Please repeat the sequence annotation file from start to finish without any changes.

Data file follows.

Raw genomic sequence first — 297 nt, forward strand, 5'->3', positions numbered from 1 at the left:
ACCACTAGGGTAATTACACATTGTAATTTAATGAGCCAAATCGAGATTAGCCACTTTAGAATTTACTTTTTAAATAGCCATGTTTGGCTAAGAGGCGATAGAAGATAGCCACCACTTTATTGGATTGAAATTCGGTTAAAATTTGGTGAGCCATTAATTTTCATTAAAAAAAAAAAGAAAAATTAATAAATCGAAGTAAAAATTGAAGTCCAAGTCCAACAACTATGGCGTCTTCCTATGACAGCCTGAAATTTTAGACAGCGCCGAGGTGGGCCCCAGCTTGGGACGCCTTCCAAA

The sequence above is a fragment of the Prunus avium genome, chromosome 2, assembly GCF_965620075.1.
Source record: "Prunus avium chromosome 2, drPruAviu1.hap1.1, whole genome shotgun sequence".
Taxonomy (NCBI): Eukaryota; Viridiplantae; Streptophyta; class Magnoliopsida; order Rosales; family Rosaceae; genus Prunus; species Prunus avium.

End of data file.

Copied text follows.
Raw genomic sequence first — 297 nt, forward strand, 5'->3', positions numbered from 1 at the left:
ACCACTAGGGTAATTACACATTGTAATTTAATGAGCCAAATCGAGATTAGCCACTTTAGAATTTACTTTTTAAATAGCCATGTTTGGCTAAGAGGCGATAGAAGATAGCCACCACTTTATTGGATTGAAATTCGGTTAAAATTTGGTGAGCCATTAATTTTCATTAAAAAAAAAAAGAAAAATTAATAAATCGAAGTAAAAATTGAAGTCCAAGTCCAACAACTATGGCGTCTTCCTATGACAGCCTGAAATTTTAGACAGCGCCGAGGTGGGCCCCAGCTTGGGACGCCTTCCAAA

The sequence above is a fragment of the Prunus avium genome, chromosome 2, assembly GCF_965620075.1.
Source record: "Prunus avium chromosome 2, drPruAviu1.hap1.1, whole genome shotgun sequence".
Taxonomy (NCBI): Eukaryota; Viridiplantae; Streptophyta; class Magnoliopsida; order Rosales; family Rosaceae; genus Prunus; species Prunus avium.